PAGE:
Thu, May 2, 2024 2:38 PM

Former Blenheim gallery site to become green space


Maia Hart

The former site of the Blenheim art gallery will be developed into a “simple, no fuss” green space.

A council committee has agreed the work - expected to cost about $50,000 - should be done to tidy up the area, although the space could end up being needed for an extension of the council’s building.

The gallery, on the corner of Seymour St and Alfred St, was demolished in December last year, after its seismic rating was calculated at 38 per cent NBS (New Building Standard).

PHOTO 2: The 560m² site is on a busy corner near the council building, Blenheim courthouse and Blenheim School. Photo: Maia Hart/LDR

At an economic, finance and community committee meeting on Tuesday, the council’s projects and contracts manager Maighan Watson said the green space would include the tidying of edges, footpaths, grass and irrigation.

As part of the council’s draft long-term plan, chief executive Mark Wheeler had outlined in a report that funding would be needed to investigate the possibility of expanding the council’s building.

That report had highlighted the site as a possible area, about 560m², for the extension.

But given the review was scheduled for 2025-26, council staff recommended the area be turned into a “low maintenance” green space, Maighan said.

PHOTO 4: The gallery had been found to be an earthquake risk. Photo: Supplied/Stuff

The demolished building, which at one time was Blenheim’s public library, was constructed in 1958 and after several conversions, became home to the gallery in 1999. The gallery moved into its new space Te Kahu o Waipuna, which it shared with Blenheim’s new library, in May last year.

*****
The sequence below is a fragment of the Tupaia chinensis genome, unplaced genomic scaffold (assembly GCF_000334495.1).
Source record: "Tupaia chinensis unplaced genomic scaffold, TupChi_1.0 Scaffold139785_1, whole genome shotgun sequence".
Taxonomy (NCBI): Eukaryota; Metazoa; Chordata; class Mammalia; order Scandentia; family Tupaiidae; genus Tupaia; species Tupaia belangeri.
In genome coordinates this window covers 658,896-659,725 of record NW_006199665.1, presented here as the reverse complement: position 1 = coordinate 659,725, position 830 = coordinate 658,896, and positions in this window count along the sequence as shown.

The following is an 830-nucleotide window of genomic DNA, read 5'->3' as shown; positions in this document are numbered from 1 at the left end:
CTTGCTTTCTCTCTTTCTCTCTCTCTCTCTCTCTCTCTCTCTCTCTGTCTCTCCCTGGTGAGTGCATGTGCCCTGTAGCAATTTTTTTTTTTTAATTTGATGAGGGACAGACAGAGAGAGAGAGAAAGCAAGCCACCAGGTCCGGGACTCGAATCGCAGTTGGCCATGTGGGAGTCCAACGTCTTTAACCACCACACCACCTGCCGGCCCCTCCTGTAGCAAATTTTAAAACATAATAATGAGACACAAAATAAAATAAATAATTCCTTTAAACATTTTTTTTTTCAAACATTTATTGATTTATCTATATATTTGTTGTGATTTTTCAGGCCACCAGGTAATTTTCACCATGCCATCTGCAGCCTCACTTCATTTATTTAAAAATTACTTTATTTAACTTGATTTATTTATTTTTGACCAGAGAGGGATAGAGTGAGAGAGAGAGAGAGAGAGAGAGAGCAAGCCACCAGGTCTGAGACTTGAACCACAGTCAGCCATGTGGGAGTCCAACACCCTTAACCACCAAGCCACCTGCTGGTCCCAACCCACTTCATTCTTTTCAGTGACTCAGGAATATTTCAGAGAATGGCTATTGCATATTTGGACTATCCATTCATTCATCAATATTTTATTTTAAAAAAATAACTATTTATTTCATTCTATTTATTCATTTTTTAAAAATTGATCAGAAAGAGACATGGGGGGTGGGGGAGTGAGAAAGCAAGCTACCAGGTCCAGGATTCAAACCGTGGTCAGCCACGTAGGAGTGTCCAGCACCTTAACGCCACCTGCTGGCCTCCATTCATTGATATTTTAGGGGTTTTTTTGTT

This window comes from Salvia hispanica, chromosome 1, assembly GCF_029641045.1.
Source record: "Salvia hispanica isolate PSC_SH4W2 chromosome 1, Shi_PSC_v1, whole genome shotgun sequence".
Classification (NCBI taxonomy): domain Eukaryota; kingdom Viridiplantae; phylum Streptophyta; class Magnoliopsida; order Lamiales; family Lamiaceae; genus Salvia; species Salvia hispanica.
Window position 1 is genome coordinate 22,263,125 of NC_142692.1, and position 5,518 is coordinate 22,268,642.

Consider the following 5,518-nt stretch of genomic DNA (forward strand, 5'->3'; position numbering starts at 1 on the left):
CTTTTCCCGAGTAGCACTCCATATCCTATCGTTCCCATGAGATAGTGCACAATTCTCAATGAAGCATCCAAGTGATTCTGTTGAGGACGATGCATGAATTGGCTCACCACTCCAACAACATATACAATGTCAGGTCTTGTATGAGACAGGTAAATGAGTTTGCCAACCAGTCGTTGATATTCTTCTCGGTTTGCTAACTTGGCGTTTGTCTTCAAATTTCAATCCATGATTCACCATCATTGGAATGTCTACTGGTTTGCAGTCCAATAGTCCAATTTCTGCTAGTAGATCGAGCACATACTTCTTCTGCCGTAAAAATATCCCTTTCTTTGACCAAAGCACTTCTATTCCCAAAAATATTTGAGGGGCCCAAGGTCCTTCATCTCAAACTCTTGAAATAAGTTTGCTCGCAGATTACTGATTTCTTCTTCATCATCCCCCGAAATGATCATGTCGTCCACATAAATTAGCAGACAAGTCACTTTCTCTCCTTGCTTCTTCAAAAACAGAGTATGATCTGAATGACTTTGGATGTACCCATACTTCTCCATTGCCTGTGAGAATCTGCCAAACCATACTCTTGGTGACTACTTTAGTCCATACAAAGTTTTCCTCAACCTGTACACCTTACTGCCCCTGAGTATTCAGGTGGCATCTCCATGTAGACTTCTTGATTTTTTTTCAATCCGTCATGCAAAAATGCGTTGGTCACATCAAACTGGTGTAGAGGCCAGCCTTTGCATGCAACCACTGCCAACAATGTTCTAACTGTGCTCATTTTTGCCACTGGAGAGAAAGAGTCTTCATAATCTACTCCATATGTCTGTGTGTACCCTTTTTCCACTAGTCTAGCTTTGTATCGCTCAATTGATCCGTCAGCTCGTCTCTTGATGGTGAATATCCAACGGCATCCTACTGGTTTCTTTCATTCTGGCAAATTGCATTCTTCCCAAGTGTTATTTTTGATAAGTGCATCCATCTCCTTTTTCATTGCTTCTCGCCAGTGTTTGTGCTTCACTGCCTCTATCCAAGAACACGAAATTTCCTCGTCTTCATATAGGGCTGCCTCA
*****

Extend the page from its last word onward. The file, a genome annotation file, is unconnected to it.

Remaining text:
There was $23,500 left over from the demolition project that would be used for the green space development, with the remaining $30,000 to come from the council’s land subdivision account, which meant the project did not impact ratepayers.

Wairau-Awatere ward councillor Gerald Hope asked Maighan if there was a timeline for maintenance and safety upgrades to the intersection that the site was next to.

He added that while he supported the proposal, the council would be spending money on what was “just a demolition site”.

“Christchurch is a great example of the part of how you live with devastation,” he said.

“I like green space. Yes, it will be used, it may not be used for a building extension for some years.”

Maighan said when the building was demolished, Marlborough Roads had taken a look at the corner.

“What we found was that if that corner was nibbled off that it would likely increase speed for around that corner, particularly the school area,” Maighan said.

“It was deemed that there were other methods we could use to improve the safety there.”

A corner site: The committee agreed the area should be tidied up given its location. Photo: Supplied/Maia Hart

There was budget for these improvements in the next financial year, Maighan said.

Marlborough mayor Nadine Taylor thought turning the area into a green space was the most practical option.

She said given its location opposite to Seymour Square, which she described as Marlborough’s “premium” park, it was important to tidy up the site.

The committee voted in favour of the work, which was subject to full council sign off on May 16.

LDR is local body journalism co-funded by RNZ and NZ On Air.

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